I am aware of another area that could be considered in terms of enhancing the strength of the credit union movement. That has been to allow them to provide to their members insurance services such as home insurance, auto insurance and others. This has been done to some degree in the province of British Columbia. From my personal knowledge of the experience in British Columbia involving some very large institutions, they have been able to use the insurance financial service sector as a profit making centre, one that in the smaller credit unions and smaller branches has made them financially viable in small communities.

This allowed a small branch of a credit union to continue to function by providing all the other financial services such as mortgages, personal loans et cetera, as well as house and auto insurance. By combining the two, they were quite viable as an economic institution. They could service the community by providing all those financial services. This is something the government should look at as a way of providing some incentive, initiative and strengthening of the credit union movement across the country.

We recognize the resistance the government has in allowing banking institutions to deliver insurance services. The same need not be true for the credit union movement. The credit union movement is dedicated to its members and its communities, not just to the bottom line. The authority for credit unions to move into that area would be a boom for them and a very large plus for their communities.

In conclusion, it is obvious that the bill is going to pass with the form being proposed at this time. Some of the suggestions I made with regard to credit unions need to be pursued by the government. It is very important to Canada that an alternative source of funding for the financial sector be available to both small and large communities. Some of the proposals we made as a party and that I recounted today would take us somewhere down that route.

Financial Consumer Agency Of Canada Act
Government Orders

1:20 p.m.

NDP

Pat Martin Winnipeg Centre, MB

Mr. Speaker, I was interested in my hon. colleague's remarks regarding the service that the credit union movement provides to our neighbourhoods and communities, specifically in my riding and the inner city core area of a major city.

The main charter banks have shown the opposite. They have shown a lack of commitment. They have shown a flight from inner cities. In my riding alone, 12 branches of chartered banks have closed in recent years.

Could the hon. member comment on the community reinvestment act which is a popular theme in the American financial sector? It mandates that any financial institution operating within a community show a certain commitment to reinvest in that community, whether it is with venture capital or keeping its branches open. Is the hon. member aware of the community reinvestment act movement? Does he think that charter banks could do a better job in meeting the needs of inner cities?

Financial Consumer Agency Of Canada Act
Government Orders

1:25 p.m.

NDP

Joe Comartin Windsor—St. Clair, ON

Mr. Speaker, I am aware of the legislation, being less than a half a mile from the state of Michigan. It has that type of legislation because of some of the problems it had in its inner cities and its need to force large financial institutions to meet their responsibilities by providing funds to the local communities.

I must admit I have a mixed response in terms of whether that would be of much assistance. My general comment would be to strengthen the credit union movement because it does not need the legislation. The credit unions are already there and doing that. They fund all sorts of endeavours.

I can think of some endeavours in my local area. We badly needed an arena because there was not one in the local geographical area. The credit union movement, in this case the caisse populaire, was instrumental in arranging the financing for the arena. The county could not get it from the big banks. We already do that. I am not sure that we need legislation as far as the credit unions.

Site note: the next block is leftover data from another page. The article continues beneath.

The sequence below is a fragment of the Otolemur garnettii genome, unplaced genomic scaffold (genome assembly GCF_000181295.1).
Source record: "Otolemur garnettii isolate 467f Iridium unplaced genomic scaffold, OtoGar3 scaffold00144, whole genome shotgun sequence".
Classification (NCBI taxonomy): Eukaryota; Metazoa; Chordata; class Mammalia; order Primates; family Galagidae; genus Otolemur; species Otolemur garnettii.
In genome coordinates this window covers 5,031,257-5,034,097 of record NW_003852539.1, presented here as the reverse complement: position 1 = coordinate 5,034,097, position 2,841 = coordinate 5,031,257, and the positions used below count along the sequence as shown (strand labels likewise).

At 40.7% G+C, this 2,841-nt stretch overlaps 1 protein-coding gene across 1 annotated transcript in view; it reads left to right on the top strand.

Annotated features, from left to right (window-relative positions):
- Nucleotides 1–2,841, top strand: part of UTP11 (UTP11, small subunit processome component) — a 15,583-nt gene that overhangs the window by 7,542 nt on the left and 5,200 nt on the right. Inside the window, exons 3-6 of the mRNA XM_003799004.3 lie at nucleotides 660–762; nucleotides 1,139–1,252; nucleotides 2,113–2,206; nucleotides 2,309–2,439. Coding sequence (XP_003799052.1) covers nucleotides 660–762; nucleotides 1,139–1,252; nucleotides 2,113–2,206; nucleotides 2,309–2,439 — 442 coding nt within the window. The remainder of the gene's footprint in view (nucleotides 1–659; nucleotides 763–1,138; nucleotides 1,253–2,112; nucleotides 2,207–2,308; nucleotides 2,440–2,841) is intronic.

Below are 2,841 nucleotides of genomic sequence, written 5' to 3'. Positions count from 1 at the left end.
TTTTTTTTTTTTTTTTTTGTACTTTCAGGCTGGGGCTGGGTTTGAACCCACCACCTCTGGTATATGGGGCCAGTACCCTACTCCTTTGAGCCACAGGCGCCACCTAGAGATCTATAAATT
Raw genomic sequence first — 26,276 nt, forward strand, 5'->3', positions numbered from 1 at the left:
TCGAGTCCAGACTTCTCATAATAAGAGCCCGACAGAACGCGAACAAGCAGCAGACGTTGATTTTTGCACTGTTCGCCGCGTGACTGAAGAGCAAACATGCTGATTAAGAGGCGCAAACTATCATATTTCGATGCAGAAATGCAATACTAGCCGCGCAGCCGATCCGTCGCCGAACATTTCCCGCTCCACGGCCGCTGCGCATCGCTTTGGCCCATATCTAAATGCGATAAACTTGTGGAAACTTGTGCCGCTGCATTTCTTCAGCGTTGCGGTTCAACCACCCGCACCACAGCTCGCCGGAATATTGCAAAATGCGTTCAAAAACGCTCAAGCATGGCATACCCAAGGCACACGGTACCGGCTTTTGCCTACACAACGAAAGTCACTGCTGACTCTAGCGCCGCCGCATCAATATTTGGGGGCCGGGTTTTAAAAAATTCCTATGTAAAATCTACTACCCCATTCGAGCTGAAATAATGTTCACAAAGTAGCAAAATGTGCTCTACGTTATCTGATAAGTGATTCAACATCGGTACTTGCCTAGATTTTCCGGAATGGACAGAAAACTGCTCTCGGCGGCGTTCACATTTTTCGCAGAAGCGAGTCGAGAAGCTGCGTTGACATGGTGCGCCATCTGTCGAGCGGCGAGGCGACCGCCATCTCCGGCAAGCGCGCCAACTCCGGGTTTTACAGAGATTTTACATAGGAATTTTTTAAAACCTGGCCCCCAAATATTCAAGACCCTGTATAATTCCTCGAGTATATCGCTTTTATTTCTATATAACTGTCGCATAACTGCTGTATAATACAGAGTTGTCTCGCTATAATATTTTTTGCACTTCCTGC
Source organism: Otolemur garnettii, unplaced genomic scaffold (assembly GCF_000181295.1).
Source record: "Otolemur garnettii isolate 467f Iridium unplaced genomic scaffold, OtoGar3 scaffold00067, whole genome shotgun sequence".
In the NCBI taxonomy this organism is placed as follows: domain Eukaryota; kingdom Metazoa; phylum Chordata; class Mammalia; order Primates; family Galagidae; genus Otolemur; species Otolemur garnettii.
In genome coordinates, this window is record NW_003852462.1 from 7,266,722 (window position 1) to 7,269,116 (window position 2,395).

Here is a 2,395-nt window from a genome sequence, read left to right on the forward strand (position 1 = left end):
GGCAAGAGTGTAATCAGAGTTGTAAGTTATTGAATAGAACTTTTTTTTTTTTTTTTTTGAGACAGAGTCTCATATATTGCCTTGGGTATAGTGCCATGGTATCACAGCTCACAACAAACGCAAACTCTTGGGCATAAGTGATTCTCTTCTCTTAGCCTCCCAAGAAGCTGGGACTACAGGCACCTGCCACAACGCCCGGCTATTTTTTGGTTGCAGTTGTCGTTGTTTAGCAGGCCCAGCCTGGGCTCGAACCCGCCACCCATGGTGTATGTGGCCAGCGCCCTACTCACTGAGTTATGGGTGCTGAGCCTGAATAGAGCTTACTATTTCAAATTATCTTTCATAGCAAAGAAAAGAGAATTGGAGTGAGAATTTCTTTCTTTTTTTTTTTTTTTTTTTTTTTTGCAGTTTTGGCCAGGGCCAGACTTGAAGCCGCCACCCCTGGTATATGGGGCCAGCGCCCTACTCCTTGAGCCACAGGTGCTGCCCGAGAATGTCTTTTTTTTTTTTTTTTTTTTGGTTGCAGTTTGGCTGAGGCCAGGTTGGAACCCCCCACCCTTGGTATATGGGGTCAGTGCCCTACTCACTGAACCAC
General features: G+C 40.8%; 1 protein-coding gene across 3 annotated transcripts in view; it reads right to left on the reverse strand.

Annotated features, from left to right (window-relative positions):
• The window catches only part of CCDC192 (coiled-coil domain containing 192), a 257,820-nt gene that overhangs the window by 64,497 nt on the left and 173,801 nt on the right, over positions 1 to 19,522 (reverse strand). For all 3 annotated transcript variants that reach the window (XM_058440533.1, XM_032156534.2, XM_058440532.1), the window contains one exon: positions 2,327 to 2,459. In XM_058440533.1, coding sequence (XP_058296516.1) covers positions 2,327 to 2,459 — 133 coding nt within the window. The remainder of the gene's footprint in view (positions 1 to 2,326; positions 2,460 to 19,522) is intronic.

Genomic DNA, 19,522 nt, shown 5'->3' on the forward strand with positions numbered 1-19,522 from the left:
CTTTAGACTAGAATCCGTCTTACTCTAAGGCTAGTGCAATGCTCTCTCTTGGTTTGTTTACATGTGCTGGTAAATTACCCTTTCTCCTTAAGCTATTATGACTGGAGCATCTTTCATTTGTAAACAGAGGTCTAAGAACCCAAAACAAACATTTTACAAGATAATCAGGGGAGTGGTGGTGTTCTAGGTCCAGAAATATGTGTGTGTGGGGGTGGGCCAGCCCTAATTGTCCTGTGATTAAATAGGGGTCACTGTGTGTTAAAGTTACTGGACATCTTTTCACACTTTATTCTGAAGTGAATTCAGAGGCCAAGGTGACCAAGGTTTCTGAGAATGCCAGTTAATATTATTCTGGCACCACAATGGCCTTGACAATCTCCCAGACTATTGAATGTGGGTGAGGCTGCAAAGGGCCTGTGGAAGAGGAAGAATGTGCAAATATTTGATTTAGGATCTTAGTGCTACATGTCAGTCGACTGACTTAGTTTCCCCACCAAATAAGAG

Do we need it as far as the banks begs the question. It is obvious that we do. The difficulty I have with that legislation is the lack of interest on the part of the banks to carry it through. Even though we could pass the law that would require and mandate them to spend a certain percentage of their funds, make them available for lending purposes and provide service in the local community, it would be done without any enthusiasm on their part. It is important that a financial institution be committed to the local community in that regard.

If we pass the legislation, I am doubtful about any kind of a positive reaction from the banking institutions. From my talks with some of them in regard to that kind of legislation, they have responded with less than great enthusiasm.

Financial Consumer Agency Of Canada Act
Government Orders

1:25 p.m.

NDP

Pat Martin Winnipeg Centre, MB

Mr. Speaker, one of the other things that Canadians find galling about the major chartered banks is the financial compensation of the chief executive officers, when they are closing down bank branches in an era of record profits. I once went to a shareholders' meeting of the Bank of Montreal and the Royal Bank. I moved a motion to limit the salary of the CEO to 20 times that of the average bank teller. From a morale point of view Canadians would really appreciate that.

Would the hon. member comment on the unbelievable salaries of CEOs with the five chartered banks?

Financial Consumer Agency Of Canada Act
Government Orders

1:25 p.m.

NDP

Joe Comartin Windsor—St. Clair, ON

Mr. Speaker, the answer is obvious. What bothers me about those huge recompenses we give to CEOs and several other layers of bank executives is the competitive position it puts us in internationally. We always hear from the private sector about the need to be competitive internationally. If we compare those incomes with others around the world, the reality is they are almost unheard. About the only other place we see them is in the United States.

Senior bankers, CEOs of banks in Europe make nowhere near the same types of incomes or benefits that our CEOs and senior executive people get. They try to keep some kind of a ratio between their employees and their senior people. That is important for morale. It is also important for the financial well-being of the institution.

I do not know how many times we have seen reports, not just in the banking system but elsewhere where CEOs will derive these huge incomes or benefits in stock options, et cetera, when in fact the institution is not doing very well. That is a shame, but it is also something that from a competitive standpoint should not be followed as a policy.

Financial Consumer Agency Of Canada Act
Government Orders

1:30 p.m.

The Deputy Speaker

Is the House ready for the question?

Financial Consumer Agency Of Canada Act
Government Orders

1:30 p.m.

Some hon. members

Question.

Financial Consumer Agency Of Canada Act
Government Orders

1:30 p.m.

The Deputy Speaker

The question is on the motion. Is it the pleasure of the House to adopt the motion?